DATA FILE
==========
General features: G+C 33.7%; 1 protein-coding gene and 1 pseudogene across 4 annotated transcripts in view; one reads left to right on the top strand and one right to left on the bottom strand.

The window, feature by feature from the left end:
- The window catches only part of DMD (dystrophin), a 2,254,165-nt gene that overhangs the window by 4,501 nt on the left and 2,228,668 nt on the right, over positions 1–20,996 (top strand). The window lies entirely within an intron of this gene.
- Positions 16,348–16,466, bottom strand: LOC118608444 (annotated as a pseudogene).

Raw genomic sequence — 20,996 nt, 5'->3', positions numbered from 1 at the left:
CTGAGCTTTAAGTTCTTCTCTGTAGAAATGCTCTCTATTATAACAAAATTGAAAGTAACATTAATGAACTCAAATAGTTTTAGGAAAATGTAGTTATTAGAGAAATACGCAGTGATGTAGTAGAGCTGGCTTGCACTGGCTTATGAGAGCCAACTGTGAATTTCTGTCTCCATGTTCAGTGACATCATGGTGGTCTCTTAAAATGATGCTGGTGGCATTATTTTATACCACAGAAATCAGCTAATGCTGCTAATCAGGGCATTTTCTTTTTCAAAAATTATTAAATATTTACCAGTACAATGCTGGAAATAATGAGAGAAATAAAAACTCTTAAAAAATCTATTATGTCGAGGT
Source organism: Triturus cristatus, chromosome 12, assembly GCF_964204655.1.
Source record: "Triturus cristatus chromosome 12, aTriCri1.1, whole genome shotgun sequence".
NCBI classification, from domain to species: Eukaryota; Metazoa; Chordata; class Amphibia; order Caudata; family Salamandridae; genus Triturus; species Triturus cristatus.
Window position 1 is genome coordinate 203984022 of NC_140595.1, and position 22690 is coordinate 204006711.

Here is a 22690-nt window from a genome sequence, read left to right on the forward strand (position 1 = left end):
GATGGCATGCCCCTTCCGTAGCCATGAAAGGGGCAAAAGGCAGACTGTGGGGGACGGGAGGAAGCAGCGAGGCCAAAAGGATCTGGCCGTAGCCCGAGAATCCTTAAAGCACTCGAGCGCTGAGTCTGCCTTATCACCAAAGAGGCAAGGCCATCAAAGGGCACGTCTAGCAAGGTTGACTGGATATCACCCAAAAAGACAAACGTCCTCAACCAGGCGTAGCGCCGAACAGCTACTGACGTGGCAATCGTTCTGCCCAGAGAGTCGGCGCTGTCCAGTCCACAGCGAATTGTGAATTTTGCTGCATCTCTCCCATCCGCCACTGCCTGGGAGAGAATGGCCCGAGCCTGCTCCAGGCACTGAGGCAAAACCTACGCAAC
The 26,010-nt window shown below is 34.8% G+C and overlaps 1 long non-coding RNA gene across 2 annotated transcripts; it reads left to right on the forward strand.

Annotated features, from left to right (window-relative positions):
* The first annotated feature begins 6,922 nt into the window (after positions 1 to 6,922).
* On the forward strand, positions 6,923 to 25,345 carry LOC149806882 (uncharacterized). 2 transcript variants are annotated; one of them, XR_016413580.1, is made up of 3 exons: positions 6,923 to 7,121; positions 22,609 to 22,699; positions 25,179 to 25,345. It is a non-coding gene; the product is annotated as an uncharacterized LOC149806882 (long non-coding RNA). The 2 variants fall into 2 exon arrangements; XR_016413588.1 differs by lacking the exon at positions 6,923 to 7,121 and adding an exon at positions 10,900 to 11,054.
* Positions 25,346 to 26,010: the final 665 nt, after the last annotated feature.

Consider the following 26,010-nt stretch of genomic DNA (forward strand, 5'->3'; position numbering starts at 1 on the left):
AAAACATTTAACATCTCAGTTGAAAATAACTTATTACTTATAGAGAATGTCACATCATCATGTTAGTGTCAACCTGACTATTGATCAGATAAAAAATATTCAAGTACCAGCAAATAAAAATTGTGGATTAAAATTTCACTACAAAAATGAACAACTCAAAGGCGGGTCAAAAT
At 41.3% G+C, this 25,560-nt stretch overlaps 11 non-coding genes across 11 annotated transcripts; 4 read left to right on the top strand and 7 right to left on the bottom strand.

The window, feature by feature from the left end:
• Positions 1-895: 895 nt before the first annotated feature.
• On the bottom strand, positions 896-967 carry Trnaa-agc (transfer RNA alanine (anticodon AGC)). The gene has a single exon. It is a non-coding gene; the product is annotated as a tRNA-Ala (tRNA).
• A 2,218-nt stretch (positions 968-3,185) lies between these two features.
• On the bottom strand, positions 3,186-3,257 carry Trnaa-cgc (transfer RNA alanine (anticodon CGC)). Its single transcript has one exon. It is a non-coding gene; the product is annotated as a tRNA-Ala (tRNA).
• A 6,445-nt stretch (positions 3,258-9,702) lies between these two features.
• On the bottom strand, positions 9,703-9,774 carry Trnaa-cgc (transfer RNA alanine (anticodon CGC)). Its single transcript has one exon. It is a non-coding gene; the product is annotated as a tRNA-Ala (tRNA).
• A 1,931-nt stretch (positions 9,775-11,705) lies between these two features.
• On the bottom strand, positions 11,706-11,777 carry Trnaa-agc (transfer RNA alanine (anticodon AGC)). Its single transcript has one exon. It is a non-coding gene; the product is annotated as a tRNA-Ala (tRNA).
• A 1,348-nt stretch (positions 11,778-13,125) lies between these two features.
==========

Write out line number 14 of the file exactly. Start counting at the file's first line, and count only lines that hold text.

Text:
Annotated features, from left to right (window-relative positions):